Editorial: Bakken The Game - A Billion Reasons Why
"Without continual growth and progress, such words as improvement, achievement, and success have no meaning." – Benjamin Franklin (1706 - 1790)
A milestone is passed in America’s Upper Midwest: across North Dakota and eastern Montana, the Bakken shale formation has yielded its billionth barrel of oil.
The black stuff first came to the surface on April 4th, 1951, when drillers from the Amerada Oil Company struck it lucky near the sleepy settlement of Tioga. Categorised as a hydrocarbon-bearing resource by geologist J.W. Nordquist two years later, the 520,000 km2 formation would be named after Henry Bakken, the farmer who owned the land where the initial discovery was made.
Horizontal drilling began at the Bakken formation in 1988, but it would be the step change of hydraulic fracturing that would turn North Dakota into the second largest oil-bearing state in the US some 25 years later, with an average of 858,000 barrels produced per day in 2013. Incidentally, it was America's fourth oil state behind Texas, Alaska and California only 36 months previously.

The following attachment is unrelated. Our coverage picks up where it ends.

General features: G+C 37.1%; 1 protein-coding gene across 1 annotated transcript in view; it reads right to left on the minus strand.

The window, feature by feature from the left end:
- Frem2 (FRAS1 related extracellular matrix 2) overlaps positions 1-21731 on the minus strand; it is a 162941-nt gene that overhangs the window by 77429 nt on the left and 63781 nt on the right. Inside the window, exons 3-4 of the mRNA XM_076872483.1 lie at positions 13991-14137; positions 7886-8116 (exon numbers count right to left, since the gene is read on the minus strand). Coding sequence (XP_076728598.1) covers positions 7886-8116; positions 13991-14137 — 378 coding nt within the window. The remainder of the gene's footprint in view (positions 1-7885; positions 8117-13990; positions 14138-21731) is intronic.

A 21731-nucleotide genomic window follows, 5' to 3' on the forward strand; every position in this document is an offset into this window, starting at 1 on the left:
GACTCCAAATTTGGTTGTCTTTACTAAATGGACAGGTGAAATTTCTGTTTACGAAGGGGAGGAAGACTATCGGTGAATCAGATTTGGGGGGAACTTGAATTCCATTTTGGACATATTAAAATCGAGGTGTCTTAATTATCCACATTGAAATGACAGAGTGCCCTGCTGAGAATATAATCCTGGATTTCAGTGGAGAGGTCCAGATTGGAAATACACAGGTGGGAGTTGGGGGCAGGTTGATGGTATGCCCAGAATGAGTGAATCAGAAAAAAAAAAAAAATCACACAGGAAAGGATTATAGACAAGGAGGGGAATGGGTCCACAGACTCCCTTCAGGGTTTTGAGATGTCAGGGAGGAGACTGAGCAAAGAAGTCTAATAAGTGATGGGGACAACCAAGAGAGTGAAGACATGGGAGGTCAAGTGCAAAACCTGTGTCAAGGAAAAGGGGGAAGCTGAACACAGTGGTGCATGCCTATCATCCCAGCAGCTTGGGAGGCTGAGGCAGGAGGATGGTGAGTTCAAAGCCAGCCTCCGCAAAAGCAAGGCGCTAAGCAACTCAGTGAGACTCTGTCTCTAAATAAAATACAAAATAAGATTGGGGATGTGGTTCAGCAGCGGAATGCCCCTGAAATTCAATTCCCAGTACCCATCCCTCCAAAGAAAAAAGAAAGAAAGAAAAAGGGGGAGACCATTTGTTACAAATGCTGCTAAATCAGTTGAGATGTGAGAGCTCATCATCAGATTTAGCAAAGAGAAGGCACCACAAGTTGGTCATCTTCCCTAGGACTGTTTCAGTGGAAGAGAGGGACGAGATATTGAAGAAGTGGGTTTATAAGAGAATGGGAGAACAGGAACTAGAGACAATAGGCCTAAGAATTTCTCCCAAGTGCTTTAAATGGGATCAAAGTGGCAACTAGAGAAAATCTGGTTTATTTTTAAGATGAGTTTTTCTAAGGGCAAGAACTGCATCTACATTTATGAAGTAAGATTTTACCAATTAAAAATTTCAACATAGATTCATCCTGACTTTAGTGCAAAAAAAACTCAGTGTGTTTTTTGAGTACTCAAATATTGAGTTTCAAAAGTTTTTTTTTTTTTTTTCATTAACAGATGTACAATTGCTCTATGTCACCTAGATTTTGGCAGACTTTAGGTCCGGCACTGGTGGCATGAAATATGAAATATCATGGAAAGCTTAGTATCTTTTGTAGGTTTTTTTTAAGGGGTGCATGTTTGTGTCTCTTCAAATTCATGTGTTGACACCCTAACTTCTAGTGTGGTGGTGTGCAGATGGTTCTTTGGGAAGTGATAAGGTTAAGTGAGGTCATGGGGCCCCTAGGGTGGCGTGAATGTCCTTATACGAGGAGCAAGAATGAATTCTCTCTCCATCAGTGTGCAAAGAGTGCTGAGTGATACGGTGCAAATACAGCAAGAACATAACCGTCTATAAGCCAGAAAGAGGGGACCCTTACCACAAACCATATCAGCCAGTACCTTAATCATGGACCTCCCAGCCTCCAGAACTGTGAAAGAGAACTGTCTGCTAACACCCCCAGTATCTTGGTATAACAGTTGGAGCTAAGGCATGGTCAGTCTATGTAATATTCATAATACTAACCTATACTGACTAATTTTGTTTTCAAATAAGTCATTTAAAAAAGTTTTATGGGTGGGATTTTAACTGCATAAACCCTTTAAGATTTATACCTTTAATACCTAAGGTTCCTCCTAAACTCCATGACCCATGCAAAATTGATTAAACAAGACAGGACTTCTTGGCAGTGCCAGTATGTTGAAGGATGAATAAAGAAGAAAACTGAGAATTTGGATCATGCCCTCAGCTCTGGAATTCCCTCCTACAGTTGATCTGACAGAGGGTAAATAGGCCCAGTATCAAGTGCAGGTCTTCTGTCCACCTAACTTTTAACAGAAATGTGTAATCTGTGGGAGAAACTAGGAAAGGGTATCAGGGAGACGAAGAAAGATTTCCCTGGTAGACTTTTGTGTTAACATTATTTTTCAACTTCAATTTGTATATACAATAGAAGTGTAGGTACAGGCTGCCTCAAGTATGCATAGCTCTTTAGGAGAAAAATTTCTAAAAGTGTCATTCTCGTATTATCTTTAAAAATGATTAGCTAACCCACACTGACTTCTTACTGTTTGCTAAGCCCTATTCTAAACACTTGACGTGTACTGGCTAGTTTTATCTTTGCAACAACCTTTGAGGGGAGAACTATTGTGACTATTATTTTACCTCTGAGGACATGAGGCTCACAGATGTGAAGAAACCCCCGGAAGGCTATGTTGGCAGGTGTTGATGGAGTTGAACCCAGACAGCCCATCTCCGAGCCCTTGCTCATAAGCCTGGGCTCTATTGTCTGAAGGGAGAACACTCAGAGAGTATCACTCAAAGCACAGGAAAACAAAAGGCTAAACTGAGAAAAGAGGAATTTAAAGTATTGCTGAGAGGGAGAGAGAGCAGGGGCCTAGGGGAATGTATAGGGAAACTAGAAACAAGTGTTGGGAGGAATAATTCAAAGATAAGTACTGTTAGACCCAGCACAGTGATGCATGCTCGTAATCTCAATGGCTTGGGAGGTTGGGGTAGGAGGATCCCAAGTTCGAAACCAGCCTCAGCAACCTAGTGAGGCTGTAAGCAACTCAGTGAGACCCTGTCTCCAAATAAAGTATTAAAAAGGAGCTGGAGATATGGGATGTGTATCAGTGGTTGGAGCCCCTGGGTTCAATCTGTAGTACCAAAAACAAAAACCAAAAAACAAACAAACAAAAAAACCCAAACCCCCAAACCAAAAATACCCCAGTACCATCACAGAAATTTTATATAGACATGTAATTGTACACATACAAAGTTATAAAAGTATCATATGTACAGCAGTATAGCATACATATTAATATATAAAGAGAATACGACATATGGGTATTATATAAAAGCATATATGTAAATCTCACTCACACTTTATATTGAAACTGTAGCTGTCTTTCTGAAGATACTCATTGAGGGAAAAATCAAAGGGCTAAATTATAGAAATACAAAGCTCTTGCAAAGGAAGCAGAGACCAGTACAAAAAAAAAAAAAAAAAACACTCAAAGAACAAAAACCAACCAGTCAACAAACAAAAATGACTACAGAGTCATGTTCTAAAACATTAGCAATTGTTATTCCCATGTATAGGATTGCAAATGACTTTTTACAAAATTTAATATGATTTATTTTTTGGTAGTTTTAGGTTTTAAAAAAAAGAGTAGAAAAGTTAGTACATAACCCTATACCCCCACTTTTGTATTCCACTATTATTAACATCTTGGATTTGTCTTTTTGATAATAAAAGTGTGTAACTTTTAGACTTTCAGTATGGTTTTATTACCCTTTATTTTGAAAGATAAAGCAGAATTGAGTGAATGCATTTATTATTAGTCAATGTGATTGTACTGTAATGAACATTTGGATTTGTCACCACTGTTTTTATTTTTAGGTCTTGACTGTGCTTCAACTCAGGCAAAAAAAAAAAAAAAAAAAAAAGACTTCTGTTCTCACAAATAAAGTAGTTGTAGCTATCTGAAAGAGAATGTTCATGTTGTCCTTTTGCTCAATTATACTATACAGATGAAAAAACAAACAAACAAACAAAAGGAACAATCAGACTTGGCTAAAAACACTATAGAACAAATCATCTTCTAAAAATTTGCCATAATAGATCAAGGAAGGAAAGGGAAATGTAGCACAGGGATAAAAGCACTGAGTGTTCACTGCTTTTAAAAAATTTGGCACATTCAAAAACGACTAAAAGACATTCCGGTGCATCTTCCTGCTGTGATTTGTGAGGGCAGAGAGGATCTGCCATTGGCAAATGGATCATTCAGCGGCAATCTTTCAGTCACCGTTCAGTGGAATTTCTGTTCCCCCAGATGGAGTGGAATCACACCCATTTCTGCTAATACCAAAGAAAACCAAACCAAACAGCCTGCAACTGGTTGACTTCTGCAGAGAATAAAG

The success of the Bakken has catapulted the US into second spot in the global oil production rankings, and cemented it as a member of the tripartite "Daily Ten Million Plus" club, alongside the Russian Federation and Saudi Arabia. The Bakken’s output has been meteoric, producing the majority of its billion barrel bounty in the last 13 years. Currently above a million barrels per day (bpd), production is set to peak around the 2.7 million bpd mark in 2020.
While North Dakota's oil yield has grown by 79 per cent in the past 24 months, average well decline is brutal in the Flickertail State at approximately 65,000 bpd. This equates to some 130 new wells drilled per month to offset such a dramatic production decrease. If the present trend continues, we are likely to see a daily decline rate of 75-85,000 bpd by the end of 2014.
The Bakken made up 1/12 of US daily oil production in 2013, the North Dakotan unemployment rate is 4 per cent below national average and the population of the main oil town, Williston, has doubled in size since 2010 with rental prices now topping averages in New York City and Los Angeles. Prodigious growth is a pleasing trend but it is continuous growth that halts the slip from boom town to ghost town….
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